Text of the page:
For its part, Venezuela continues to rely heavily on US oil revenues - 60% of its crude goes to the US, through its "downstream" subsidiary Citgo. Despite Chávez's escalating anti-Americanism, he needs the US to fund the country's extensive welfare programmes - not to mention his wider ambitions on the continent.

Still, cooperation between Venezuela and China is increasingly apace.

...What would really raise US hackles would be if Venezuela decided to sell China its US subsidiary Citgo. Such a move would allow Chinese oil companies to ship Venezuelan crude to refineries on the US's western seaboard, and from there on to ships across the Pacific. Observers say Chávez has discussed a potential deal with the Chinese, but he shares with China a desire not to make relations with the US any more complicated than they are already.

One major obstacle to increased energy cooperation between China and the region is the sheer distances involved, and the lack of straightforward shipping routes. As well working on the Panama Canal, China is also interested in funding a pipeline through Columbia, which would take Venezuelan crude to the Pacific.

Ben Schiller, a freelance journalist based in London. He specialises in United States politics, eastern Europe and corporate responsibility issues. His work has appeared in the magazine Ethical Corporation.
(28 March 2006)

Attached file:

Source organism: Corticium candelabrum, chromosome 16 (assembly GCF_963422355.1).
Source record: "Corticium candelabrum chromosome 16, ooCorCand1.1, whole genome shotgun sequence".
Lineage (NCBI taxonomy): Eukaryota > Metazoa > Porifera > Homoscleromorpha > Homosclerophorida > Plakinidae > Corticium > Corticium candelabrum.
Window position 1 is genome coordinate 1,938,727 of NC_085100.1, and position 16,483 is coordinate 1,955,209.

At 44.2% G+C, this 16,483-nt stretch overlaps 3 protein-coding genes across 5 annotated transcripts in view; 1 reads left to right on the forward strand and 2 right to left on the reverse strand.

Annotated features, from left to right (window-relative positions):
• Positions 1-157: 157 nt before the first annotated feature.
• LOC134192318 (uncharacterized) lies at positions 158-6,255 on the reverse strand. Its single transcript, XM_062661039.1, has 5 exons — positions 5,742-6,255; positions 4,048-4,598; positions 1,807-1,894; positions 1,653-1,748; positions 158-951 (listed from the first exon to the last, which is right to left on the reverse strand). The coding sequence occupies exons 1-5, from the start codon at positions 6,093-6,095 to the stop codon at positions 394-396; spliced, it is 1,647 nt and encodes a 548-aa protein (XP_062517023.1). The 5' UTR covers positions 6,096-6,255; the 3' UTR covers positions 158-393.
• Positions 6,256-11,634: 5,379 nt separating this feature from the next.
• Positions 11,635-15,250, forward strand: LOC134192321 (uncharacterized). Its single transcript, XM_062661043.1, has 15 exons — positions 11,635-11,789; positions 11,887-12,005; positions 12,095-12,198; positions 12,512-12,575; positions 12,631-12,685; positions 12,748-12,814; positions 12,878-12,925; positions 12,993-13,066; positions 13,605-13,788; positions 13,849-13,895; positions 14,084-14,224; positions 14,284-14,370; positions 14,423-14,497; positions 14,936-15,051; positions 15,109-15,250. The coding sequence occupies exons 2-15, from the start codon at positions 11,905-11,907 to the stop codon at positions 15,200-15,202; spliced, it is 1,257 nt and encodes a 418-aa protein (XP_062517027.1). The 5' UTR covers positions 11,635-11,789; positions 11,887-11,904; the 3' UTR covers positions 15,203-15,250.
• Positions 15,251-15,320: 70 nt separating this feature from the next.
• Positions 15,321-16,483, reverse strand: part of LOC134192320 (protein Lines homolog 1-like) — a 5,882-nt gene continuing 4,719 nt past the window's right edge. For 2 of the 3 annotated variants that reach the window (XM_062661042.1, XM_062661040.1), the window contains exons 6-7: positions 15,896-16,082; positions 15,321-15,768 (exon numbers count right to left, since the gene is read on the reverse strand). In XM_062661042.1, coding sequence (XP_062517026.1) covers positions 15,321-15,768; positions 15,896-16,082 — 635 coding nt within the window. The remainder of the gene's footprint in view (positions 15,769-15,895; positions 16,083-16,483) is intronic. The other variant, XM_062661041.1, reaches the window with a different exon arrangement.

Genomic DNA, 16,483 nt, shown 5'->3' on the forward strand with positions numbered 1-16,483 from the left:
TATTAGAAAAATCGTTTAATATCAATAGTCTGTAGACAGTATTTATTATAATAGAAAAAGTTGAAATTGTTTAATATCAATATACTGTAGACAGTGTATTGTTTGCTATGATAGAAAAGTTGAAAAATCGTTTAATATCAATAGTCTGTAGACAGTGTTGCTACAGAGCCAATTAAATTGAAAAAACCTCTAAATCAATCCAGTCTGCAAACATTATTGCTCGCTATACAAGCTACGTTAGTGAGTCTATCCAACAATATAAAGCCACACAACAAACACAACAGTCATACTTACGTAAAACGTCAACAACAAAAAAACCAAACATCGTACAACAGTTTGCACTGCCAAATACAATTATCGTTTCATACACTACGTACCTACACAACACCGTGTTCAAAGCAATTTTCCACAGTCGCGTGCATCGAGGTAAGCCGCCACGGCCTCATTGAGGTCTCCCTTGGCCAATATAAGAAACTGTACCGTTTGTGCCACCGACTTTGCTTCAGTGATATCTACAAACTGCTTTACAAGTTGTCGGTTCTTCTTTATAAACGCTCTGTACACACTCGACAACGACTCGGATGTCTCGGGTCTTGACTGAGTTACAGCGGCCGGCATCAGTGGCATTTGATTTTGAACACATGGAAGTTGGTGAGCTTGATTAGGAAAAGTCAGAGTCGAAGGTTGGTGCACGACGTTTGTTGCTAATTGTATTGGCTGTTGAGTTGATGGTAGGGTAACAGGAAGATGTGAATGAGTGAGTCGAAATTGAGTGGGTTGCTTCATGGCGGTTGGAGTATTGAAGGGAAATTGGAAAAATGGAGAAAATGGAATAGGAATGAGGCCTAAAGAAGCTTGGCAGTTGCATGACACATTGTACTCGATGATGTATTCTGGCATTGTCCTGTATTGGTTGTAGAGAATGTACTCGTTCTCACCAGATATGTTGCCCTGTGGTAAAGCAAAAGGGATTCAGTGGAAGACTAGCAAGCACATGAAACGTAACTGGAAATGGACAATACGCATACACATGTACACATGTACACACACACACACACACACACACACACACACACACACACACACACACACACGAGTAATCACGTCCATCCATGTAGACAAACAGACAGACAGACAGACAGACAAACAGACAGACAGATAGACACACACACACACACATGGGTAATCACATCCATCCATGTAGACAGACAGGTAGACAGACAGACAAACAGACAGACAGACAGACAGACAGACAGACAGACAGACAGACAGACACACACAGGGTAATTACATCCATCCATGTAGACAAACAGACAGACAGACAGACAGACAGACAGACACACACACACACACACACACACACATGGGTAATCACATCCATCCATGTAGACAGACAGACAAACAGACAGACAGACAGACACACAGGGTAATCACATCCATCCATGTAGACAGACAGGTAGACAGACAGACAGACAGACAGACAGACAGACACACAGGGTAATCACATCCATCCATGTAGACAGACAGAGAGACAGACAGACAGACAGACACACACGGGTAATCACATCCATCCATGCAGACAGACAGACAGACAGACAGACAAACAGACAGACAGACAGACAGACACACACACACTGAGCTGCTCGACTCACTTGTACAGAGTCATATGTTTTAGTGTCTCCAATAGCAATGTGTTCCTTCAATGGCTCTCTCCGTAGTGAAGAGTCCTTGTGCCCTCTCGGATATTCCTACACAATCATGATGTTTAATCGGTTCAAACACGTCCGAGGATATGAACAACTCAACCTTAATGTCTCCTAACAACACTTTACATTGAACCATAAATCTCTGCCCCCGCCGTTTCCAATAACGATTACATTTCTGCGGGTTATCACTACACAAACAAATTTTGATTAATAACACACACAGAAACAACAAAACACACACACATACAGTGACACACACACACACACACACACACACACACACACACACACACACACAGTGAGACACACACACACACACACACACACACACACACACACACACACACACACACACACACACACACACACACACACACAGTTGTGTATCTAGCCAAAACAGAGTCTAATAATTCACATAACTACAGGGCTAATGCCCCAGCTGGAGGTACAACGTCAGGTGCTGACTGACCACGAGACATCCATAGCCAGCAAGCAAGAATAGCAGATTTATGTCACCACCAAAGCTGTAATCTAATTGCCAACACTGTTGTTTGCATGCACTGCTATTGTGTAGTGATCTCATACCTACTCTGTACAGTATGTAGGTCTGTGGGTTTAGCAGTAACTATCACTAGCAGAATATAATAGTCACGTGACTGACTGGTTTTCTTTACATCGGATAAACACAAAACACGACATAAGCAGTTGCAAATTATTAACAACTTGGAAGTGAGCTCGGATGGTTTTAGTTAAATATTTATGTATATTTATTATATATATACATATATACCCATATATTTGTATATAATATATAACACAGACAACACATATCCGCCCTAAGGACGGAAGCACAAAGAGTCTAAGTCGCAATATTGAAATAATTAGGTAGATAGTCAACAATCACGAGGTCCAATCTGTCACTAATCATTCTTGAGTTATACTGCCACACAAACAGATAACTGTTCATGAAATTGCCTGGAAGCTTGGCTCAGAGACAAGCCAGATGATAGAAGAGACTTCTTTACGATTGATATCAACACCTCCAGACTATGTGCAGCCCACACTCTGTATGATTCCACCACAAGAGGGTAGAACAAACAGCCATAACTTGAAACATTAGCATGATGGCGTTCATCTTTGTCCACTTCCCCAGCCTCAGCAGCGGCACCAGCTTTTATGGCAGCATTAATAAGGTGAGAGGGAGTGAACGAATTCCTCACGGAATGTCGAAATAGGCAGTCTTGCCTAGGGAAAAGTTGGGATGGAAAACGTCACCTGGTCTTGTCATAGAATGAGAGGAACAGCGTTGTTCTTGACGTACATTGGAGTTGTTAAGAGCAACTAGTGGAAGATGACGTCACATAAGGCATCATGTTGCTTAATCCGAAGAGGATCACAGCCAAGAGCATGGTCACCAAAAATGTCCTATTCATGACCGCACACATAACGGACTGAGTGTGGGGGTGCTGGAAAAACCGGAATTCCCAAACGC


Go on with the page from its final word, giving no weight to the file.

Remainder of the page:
Rebel attack threatens Deby's government in Chad

Power and Interest News Report (PINR)
In April 13, some 600 rebels stormed the capital of Chad, threatening the unstable government of President Idriss Deby. Deby's government in N'djamena managed to repel the coalition of rebel forces -- now united in the United Front for Change (F.U.C.) -- although there is concern that N'djamena may not be able to withstand future attacks....

The latest rebel attack comes just weeks before the upcoming May 3 presidential election, in which Deby is hoping to be reelected as president. Deby has been in power for 16 years...

What is at stake in Chad is the country's newly discovered oil wealth. Any faction that takes control of N'djamena will be able to benefit from the kickbacks inherent in crony governments that control energy resources. An international consortium that includes ExxonMobil, ChevronTexaco and Petronas are developing the newly-discovered oil fields. The risk to the oil consortium is small if Deby is able to regain control of the country and successfully repels the rebel movement permanently, or if a new government takes control and effectively limits violent opposition.